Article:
I like reading. I’d be crazy to have written a book review column for a year and a half if I didn’t like reading. But, in addition to reading, I like getting to know people. I’m an interesting person to make friends with because I have a knack for focusing very intentionally on developing the friendship. I want to find out whether I click with someone, whether my potential friends are “after my own heart” (Acts 13:22). I was delighted to find that after spending intentional time with the mind of Mr. G. K. Chesterton. If you like British people, theology, deeply reflective reading, and wit, you will love Orthodoxy as much as I did.
Orthodoxy is among Chesterton’s best-known works. It is recommended as a good first book for the beginning Chesterton fan; I support that recommendation. Like any philosopher or theologian, he begins with a basic question: what should I believe in? If we can believe that some things are good and some are bad, then why do people do bad things—or, in his trademark style, why do men go mad? Along the way, Chesterton describes his journey toward a personal philosophy and the startling final discovery that he was not the first person to generate that philosophy. Christianity had it right all along.
I would be a terrible reviewer if I didn’t warn you that Chesterton is not an easy read. It took me a very long time to finish reading this book. (Then again, it took me a very long time to get as close to my best friends as I am now.) I annotated the whole thing, so the pages are marked (pardon the pun) by my underlining, summaries, and even cross-references. I like to chew over books as I read them (also people, but not literally), especially books about God (sometimes literally—hooray for the Eucharist). Chesterton is very chewy. You will have a much easier time with this book if you know a little bit about theology or philosophy, but if you are open to following a complex line of thought (knowing that it ends at the Apostles’ Creed), you will be delighted with Chesterton’s wit and forthrightness. He doesn’t mince words, and he’s not trying to seem like a big shot, but he is very well educated. If you adopt a bit of this philosophy into your life, you will be, too.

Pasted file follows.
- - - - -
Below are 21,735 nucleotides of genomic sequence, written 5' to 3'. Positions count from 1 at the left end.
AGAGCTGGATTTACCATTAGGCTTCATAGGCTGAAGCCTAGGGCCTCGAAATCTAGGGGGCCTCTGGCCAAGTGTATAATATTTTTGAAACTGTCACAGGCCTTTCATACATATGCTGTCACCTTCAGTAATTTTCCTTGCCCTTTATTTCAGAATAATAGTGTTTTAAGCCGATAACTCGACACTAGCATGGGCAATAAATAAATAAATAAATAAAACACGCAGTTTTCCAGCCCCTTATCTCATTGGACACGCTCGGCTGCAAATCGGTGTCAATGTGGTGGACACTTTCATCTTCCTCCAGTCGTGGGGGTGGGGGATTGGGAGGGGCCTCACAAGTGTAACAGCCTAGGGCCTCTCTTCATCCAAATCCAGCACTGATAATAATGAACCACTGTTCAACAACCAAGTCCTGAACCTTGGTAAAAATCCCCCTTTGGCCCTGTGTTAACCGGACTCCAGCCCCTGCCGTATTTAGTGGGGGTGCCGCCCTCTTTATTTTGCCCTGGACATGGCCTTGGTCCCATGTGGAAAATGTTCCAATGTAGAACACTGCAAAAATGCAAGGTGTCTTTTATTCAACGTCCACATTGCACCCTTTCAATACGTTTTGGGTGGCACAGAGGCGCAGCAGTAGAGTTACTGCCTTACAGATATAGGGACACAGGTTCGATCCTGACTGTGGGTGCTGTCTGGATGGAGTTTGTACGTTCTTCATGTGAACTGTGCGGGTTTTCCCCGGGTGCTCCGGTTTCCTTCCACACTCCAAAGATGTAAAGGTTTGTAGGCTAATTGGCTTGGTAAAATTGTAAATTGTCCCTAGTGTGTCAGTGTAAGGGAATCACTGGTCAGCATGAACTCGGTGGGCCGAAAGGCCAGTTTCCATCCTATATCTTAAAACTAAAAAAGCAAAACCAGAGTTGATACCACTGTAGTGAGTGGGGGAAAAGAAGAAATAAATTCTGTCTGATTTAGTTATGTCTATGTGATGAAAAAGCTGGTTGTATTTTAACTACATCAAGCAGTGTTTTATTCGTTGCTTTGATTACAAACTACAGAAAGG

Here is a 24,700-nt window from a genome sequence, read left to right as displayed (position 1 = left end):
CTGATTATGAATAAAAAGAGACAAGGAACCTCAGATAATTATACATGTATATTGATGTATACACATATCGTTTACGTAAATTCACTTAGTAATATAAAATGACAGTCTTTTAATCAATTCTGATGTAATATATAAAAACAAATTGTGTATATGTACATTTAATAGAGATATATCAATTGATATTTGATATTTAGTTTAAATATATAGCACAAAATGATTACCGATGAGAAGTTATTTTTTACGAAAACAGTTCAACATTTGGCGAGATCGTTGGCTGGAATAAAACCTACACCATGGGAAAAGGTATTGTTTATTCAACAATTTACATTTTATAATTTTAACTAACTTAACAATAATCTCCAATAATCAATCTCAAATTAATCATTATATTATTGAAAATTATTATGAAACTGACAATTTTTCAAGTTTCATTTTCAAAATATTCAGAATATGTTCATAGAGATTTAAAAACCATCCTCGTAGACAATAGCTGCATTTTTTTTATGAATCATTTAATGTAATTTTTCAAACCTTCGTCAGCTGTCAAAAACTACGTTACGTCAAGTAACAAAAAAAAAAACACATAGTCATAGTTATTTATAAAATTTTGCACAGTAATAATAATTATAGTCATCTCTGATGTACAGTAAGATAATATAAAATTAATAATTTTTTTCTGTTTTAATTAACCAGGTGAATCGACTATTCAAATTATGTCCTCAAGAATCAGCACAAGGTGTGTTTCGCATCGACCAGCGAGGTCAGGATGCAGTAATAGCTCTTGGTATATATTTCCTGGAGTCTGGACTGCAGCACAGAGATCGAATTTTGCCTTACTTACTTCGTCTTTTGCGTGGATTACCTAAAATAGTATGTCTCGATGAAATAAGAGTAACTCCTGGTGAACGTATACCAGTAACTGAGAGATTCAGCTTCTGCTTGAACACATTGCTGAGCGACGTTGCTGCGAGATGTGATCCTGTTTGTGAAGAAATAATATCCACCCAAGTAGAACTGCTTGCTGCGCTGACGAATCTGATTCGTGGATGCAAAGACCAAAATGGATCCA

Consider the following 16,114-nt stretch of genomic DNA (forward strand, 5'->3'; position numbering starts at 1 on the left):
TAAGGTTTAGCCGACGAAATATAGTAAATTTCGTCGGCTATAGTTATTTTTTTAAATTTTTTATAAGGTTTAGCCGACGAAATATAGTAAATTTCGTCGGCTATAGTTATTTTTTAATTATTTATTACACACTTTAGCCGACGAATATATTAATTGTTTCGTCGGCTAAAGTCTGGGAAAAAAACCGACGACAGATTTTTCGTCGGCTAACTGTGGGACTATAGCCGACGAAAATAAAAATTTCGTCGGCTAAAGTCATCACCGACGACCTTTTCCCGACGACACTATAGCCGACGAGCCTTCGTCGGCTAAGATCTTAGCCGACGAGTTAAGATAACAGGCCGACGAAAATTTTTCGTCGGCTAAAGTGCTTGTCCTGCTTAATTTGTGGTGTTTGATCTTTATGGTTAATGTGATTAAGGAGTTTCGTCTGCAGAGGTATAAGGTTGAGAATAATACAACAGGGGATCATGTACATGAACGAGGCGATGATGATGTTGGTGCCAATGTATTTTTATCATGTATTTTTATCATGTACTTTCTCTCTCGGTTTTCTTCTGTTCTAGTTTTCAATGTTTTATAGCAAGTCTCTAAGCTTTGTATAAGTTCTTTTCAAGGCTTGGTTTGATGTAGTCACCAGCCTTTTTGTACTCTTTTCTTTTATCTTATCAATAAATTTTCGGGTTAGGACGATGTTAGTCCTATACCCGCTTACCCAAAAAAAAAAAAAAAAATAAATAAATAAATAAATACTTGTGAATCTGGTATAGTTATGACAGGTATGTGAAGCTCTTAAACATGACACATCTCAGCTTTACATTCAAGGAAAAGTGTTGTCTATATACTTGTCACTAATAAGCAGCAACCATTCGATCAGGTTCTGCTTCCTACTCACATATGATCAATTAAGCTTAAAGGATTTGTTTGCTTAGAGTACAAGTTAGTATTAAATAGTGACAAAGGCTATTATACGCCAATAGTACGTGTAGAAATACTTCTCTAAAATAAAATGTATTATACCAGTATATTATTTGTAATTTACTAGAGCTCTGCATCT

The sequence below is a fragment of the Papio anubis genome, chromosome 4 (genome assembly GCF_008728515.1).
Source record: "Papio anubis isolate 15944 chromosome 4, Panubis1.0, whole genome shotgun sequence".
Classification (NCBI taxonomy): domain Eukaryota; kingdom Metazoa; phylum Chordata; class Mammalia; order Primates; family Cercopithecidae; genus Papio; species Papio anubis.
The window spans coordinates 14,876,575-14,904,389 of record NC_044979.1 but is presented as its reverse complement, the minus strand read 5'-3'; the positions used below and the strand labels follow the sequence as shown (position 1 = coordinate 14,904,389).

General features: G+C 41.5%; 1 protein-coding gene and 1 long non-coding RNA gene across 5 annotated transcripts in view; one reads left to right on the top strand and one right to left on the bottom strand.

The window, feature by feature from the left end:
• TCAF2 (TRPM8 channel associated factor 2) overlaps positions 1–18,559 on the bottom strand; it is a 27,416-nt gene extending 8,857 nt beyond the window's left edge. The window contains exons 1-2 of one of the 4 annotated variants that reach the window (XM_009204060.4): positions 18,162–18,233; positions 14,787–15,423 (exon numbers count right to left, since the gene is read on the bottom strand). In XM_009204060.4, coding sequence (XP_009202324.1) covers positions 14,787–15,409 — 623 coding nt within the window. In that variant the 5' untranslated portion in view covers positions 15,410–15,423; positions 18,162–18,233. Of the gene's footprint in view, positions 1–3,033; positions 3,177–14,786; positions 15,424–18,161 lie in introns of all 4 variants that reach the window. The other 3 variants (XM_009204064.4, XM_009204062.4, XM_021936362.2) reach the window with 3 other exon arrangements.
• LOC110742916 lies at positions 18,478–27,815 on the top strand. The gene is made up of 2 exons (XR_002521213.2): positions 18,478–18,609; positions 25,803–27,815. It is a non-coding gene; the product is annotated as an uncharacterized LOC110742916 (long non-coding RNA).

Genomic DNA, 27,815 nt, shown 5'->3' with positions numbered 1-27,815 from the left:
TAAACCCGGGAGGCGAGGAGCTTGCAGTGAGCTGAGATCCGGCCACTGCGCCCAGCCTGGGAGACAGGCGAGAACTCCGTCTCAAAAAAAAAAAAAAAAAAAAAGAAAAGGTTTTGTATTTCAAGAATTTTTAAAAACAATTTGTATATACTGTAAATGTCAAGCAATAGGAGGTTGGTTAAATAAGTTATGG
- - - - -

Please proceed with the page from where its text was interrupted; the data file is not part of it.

Chesterton’s explanation of why Christianity is the only logical path of belief is also marked by his humility. In the very first paragraph of the very first chapter, he writes:
I have attempted, in a vague and personal way, in a set of mental pictures rather than in a series of deductions, to state the philosophy which I have come to believe. I will not call it my philosophy; for I did not make it. God and humanity made it; and it made me.
He spends a later chapter explaining that fairy tales help us understand life. A door that leads to a hidden castle is only exciting because we know that most doors don’t lead to magical castles. The idea that something so simple as learning a little man’s name can enslave him to you is only ridiculous when we give so little power to names. Complaining about monogamy only arises when the beauty of sexuality is taken for granted. Modesty, freedom, charity, sacrifice: they all slowly make sense. In trying to figure out what he believed for himself, he discovered that others already agreed completely. He had stumbled upon the Truth.
I did try to found a little heresy of my own; and when I had put the last touches to it, I discovered that it was orthodoxy.
Read this book, find orthodoxy for yourself, and discover the freedom and joy within.
Up next: Flight of the Earls, by Michael K. Reynolds (pending my receiving the book in time)